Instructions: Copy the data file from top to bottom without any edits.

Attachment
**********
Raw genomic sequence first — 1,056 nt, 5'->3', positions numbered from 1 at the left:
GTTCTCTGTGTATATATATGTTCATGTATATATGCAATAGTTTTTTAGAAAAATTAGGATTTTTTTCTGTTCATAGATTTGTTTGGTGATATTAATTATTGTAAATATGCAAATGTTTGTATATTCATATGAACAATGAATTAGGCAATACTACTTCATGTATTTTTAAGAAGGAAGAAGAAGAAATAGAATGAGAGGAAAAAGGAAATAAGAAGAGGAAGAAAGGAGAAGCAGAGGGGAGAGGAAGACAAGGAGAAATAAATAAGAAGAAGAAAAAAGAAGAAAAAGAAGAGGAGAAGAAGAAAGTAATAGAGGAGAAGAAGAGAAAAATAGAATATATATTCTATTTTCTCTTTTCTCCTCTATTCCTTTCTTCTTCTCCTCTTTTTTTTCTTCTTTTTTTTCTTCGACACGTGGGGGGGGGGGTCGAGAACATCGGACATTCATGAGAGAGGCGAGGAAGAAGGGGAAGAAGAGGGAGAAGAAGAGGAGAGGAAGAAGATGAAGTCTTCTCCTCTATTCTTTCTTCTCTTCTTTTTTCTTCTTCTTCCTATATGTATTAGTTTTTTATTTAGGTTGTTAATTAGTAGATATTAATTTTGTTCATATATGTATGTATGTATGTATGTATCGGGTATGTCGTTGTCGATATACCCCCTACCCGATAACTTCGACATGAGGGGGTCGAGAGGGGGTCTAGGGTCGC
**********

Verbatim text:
Raw genomic sequence first — 1,056 nt, 5'->3', positions numbered from 1 at the left:
GTTCTCTGTGTATATATATGTTCATGTATATATGCAATAGTTTTTTAGAAAAATTAGGATTTTTTTCTGTTCATAGATTTGTTTGGTGATATTAATTATTGTAAATATGCAAATGTTTGTATATTCATATGAACAATGAATTAGGCAATACTACTTCATGTATTTTTAAGAAGGAAGAAGAAGAAATAGAATGAGAGGAAAAAGGAAATAAGAAGAGGAAGAAAGGAGAAGCAGAGGGGAGAGGAAGACAAGGAGAAATAAATAAGAAGAAGAAAAAAGAAGAAAAAGAAGAGGAGAAGAAGAAAGTAATAGAGGAGAAGAAGAGAAAAATAGAATATATATTCTATTTTCTCTTTTCTCCTCTATTCCTTTCTTCTTCTCCTCTTTTTTTTCTTCTTTTTTTTCTTCGACACGTGGGGGGGGGGGTCGAGAACATCGGACATTCATGAGAGAGGCGAGGAAGAAGGGGAAGAAGAGGGAGAAGAAGAGGAGAGGAAGAAGATGAAGTCTTCTCCTCTATTCTTTCTTCTCTTCTTTTTTCTTCTTCTTCCTATATGTATTAGTTTTTTATTTAGGTTGTTAATTAGTAGATATTAATTTTGTTCATATATGTATGTATGTATGTATGTATCGGGTATGTCGTTGTCGATATACCCCCTACCCGATAACTTCGACATGAGGGGGTCGAGAGGGGGTCTAGGGTCGC